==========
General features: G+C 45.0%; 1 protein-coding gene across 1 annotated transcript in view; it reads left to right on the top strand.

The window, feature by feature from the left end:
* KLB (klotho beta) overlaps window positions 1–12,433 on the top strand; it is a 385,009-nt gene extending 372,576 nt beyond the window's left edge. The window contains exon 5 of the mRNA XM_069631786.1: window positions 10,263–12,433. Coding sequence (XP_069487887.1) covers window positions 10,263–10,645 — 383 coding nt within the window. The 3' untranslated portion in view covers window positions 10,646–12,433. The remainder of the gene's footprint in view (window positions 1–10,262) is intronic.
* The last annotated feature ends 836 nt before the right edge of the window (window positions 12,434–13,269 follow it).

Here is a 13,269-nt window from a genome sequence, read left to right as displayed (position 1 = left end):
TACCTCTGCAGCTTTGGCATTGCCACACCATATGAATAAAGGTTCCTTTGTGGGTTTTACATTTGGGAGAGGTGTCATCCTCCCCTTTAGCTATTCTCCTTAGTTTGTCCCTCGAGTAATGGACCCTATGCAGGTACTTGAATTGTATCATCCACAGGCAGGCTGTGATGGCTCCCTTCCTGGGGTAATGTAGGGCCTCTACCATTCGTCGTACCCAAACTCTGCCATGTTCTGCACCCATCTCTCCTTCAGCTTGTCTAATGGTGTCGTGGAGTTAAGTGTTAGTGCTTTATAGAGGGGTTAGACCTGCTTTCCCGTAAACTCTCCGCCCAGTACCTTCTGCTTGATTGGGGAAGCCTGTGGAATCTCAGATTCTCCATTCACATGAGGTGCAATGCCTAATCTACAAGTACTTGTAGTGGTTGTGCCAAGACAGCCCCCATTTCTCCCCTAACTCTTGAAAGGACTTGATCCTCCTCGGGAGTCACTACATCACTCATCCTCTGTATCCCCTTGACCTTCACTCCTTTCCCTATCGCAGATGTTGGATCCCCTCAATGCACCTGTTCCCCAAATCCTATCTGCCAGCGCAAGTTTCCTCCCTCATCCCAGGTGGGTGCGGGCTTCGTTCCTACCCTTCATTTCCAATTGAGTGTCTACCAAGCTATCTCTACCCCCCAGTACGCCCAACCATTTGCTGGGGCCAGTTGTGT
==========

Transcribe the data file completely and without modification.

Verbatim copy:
General features: G+C 45.0%; 1 protein-coding gene across 1 annotated transcript in view; it reads left to right on the top strand.

The window, feature by feature from the left end:
* KLB (klotho beta) overlaps window positions 1–12,433 on the top strand; it is a 385,009-nt gene extending 372,576 nt beyond the window's left edge. The window contains exon 5 of the mRNA XM_069631786.1: window positions 10,263–12,433. Coding sequence (XP_069487887.1) covers window positions 10,263–10,645 — 383 coding nt within the window. The 3' untranslated portion in view covers window positions 10,646–12,433. The remainder of the gene's footprint in view (window positions 1–10,262) is intronic.
* The last annotated feature ends 836 nt before the right edge of the window (window positions 12,434–13,269 follow it).

Here is a 13,269-nt window from a genome sequence, read left to right as displayed (position 1 = left end):
TACCTCTGCAGCTTTGGCATTGCCACACCATATGAATAAAGGTTCCTTTGTGGGTTTTACATTTGGGAGAGGTGTCATCCTCCCCTTTAGCTATTCTCCTTAGTTTGTCCCTCGAGTAATGGACCCTATGCAGGTACTTGAATTGTATCATCCACAGGCAGGCTGTGATGGCTCCCTTCCTGGGGTAATGTAGGGCCTCTACCATTCGTCGTACCCAAACTCTGCCATGTTCTGCACCCATCTCTCCTTCAGCTTGTCTAATGGTGTCGTGGAGTTAAGTGTTAGTGCTTTATAGAGGGGTTAGACCTGCTTTCCCGTAAACTCTCCGCCCAGTACCTTCTGCTTGATTGGGGAAGCCTGTGGAATCTCAGATTCTCCATTCACATGAGGTGCAATGCCTAATCTACAAGTACTTGTAGTGGTTGTGCCAAGACAGCCCCCATTTCTCCCCTAACTCTTGAAAGGACTTGATCCTCCTCGGGAGTCACTACATCACTCATCCTCTGTATCCCCTTGACCTTCACTCCTTTCCCTATCGCAGATGTTGGATCCCCTCAATGCACCTGTTCCCCAAATCCTATCTGCCAGCGCAAGTTTCCTCCCTCATCCCAGGTGGGTGCGGGCTTCGTTCCTACCCTTCATTTCCAATTGAGTGTCTACCAAGCTATCTCTACCCCCCAGTACGCCCAACCATTTGCTGGGGCCAGTTGTGT